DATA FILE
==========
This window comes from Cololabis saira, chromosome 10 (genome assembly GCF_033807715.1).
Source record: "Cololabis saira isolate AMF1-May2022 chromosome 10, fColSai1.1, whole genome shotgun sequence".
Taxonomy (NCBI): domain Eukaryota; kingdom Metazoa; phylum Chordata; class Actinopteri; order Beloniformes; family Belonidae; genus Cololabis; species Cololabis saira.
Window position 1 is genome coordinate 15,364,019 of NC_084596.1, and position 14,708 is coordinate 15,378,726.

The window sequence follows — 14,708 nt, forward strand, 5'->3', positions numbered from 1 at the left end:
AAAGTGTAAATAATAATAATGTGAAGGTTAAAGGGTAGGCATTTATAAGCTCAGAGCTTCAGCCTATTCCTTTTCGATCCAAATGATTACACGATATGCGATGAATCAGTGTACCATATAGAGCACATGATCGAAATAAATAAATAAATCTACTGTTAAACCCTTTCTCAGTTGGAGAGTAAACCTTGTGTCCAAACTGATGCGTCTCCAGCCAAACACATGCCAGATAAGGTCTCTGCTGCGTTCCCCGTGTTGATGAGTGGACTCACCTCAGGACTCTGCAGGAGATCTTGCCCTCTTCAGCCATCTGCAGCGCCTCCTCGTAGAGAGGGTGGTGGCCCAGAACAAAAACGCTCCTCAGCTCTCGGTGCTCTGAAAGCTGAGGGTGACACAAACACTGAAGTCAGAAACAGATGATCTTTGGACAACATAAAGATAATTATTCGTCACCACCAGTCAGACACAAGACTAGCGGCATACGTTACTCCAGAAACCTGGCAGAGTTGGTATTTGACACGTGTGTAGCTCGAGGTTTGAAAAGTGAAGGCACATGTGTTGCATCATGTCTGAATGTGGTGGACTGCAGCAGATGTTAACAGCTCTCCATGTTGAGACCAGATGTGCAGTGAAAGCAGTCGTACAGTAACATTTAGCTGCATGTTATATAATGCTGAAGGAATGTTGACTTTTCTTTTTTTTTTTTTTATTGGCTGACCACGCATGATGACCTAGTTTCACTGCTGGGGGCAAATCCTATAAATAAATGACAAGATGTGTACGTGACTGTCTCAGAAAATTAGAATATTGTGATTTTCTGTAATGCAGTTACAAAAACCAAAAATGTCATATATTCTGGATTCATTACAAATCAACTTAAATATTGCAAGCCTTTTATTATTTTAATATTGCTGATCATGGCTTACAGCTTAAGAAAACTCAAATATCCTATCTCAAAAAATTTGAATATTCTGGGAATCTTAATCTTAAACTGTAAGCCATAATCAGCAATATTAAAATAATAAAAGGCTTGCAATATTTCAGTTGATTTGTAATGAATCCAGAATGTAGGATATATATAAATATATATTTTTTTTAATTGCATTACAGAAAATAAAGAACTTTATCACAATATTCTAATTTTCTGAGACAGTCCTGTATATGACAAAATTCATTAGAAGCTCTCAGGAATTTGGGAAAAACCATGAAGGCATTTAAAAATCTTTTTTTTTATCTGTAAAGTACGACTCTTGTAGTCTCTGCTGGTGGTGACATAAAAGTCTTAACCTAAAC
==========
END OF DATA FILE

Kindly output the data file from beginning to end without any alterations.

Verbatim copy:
This window comes from Cololabis saira, chromosome 10 (genome assembly GCF_033807715.1).
Source record: "Cololabis saira isolate AMF1-May2022 chromosome 10, fColSai1.1, whole genome shotgun sequence".
Taxonomy (NCBI): domain Eukaryota; kingdom Metazoa; phylum Chordata; class Actinopteri; order Beloniformes; family Belonidae; genus Cololabis; species Cololabis saira.
Window position 1 is genome coordinate 15,364,019 of NC_084596.1, and position 14,708 is coordinate 15,378,726.

The window sequence follows — 14,708 nt, forward strand, 5'->3', positions numbered from 1 at the left end:
AAAGTGTAAATAATAATAATGTGAAGGTTAAAGGGTAGGCATTTATAAGCTCAGAGCTTCAGCCTATTCCTTTTCGATCCAAATGATTACACGATATGCGATGAATCAGTGTACCATATAGAGCACATGATCGAAATAAATAAATAAATCTACTGTTAAACCCTTTCTCAGTTGGAGAGTAAACCTTGTGTCCAAACTGATGCGTCTCCAGCCAAACACATGCCAGATAAGGTCTCTGCTGCGTTCCCCGTGTTGATGAGTGGACTCACCTCAGGACTCTGCAGGAGATCTTGCCCTCTTCAGCCATCTGCAGCGCCTCCTCGTAGAGAGGGTGGTGGCCCAGAACAAAAACGCTCCTCAGCTCTCGGTGCTCTGAAAGCTGAGGGTGACACAAACACTGAAGTCAGAAACAGATGATCTTTGGACAACATAAAGATAATTATTCGTCACCACCAGTCAGACACAAGACTAGCGGCATACGTTACTCCAGAAACCTGGCAGAGTTGGTATTTGACACGTGTGTAGCTCGAGGTTTGAAAAGTGAAGGCACATGTGTTGCATCATGTCTGAATGTGGTGGACTGCAGCAGATGTTAACAGCTCTCCATGTTGAGACCAGATGTGCAGTGAAAGCAGTCGTACAGTAACATTTAGCTGCATGTTATATAATGCTGAAGGAATGTTGACTTTTCTTTTTTTTTTTTTTATTGGCTGACCACGCATGATGACCTAGTTTCACTGCTGGGGGCAAATCCTATAAATAAATGACAAGATGTGTACGTGACTGTCTCAGAAAATTAGAATATTGTGATTTTCTGTAATGCAGTTACAAAAACCAAAAATGTCATATATTCTGGATTCATTACAAATCAACTTAAATATTGCAAGCCTTTTATTATTTTAATATTGCTGATCATGGCTTACAGCTTAAGAAAACTCAAATATCCTATCTCAAAAAATTTGAATATTCTGGGAATCTTAATCTTAAACTGTAAGCCATAATCAGCAATATTAAAATAATAAAAGGCTTGCAATATTTCAGTTGATTTGTAATGAATCCAGAATGTAGGATATATATAAATATATATTTTTTTTAATTGCATTACAGAAAATAAAGAACTTTATCACAATATTCTAATTTTCTGAGACAGTCCTGTATATGACAAAATTCATTAGAAGCTCTCAGGAATTTGGGAAAAACCATGAAGGCATTTAAAAATCTTTTTTTTTATCTGTAAAGTACGACTCTTGTAGTCTCTGCTGGTGGTGACATAAAAGTCTTAACCTAAAC